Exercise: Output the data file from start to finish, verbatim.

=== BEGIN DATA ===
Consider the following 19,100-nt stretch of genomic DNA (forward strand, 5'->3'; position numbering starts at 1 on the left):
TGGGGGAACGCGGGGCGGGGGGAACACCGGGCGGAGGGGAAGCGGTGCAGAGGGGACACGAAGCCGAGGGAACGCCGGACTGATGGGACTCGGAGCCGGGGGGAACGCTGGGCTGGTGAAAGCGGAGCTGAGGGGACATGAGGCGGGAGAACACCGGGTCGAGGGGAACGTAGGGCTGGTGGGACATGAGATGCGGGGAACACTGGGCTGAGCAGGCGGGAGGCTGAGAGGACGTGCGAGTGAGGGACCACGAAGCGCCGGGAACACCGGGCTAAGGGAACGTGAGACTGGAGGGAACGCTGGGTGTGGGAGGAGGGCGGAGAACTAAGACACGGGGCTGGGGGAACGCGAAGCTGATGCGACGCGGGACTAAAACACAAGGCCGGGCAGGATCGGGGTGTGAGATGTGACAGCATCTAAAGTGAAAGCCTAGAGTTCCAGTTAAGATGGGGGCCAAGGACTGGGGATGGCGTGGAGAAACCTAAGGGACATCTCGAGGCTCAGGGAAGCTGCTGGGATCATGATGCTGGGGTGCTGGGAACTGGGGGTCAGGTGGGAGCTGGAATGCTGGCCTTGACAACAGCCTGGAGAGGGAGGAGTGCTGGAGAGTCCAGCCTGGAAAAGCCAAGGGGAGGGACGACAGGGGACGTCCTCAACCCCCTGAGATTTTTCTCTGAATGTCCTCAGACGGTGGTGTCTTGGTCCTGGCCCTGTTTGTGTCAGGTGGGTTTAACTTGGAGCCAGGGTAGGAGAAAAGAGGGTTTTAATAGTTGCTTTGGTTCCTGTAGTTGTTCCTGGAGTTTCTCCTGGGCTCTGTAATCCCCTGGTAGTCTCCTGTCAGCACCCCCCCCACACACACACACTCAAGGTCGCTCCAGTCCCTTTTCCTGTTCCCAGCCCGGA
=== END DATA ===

Consider the following 19,100-nt stretch of genomic DNA (forward strand, 5'->3'; position numbering starts at 1 on the left):
TGGGGGAACGCGGGGCGGGGGGAACACCGGGCGGAGGGGAAGCGGTGCAGAGGGGACACGAAGCCGAGGGAACGCCGGACTGATGGGACTCGGAGCCGGGGGGAACGCTGGGCTGGTGAAAGCGGAGCTGAGGGGACATGAGGCGGGAGAACACCGGGTCGAGGGGAACGTAGGGCTGGTGGGACATGAGATGCGGGGAACACTGGGCTGAGCAGGCGGGAGGCTGAGAGGACGTGCGAGTGAGGGACCACGAAGCGCCGGGAACACCGGGCTAAGGGAACGTGAGACTGGAGGGAACGCTGGGTGTGGGAGGAGGGCGGAGAACTAAGACACGGGGCTGGGGGAACGCGAAGCTGATGCGACGCGGGACTAAAACACAAGGCCGGGCAGGATCGGGGTGTGAGATGTGACAGCATCTAAAGTGAAAGCCTAGAGTTCCAGTTAAGATGGGGGCCAAGGACTGGGGATGGCGTGGAGAAACCTAAGGGACATCTCGAGGCTCAGGGAAGCTGCTGGGATCATGATGCTGGGGTGCTGGGAACTGGGGGTCAGGTGGGAGCTGGAATGCTGGCCTTGACAACAGCCTGGAGAGGGAGGAGTGCTGGAGAGTCCAGCCTGGAAAAGCCAAGGGGAGGGACGACAGGGGACGTCCTCAACCCCCTGAGATTTTTCTCTGAATGTCCTCAGACGGTGGTGTCTTGGTCCTGGCCCTGTTTGTGTCAGGTGGGTTTAACTTGGAGCCAGGGTAGGAGAAAAGAGGGTTTTAATAGTTGCTTTGGTTCCTGTAGTTGTTCCTGGAGTTTCTCCTGGGCTCTGTAATCCCCTGGTAGTCTCCTGTCAGCACCCCCCCCACACACACACACTCAAGGTCGCTCCAGTCCCTTTTCCTGTTCCCAGCCCGGA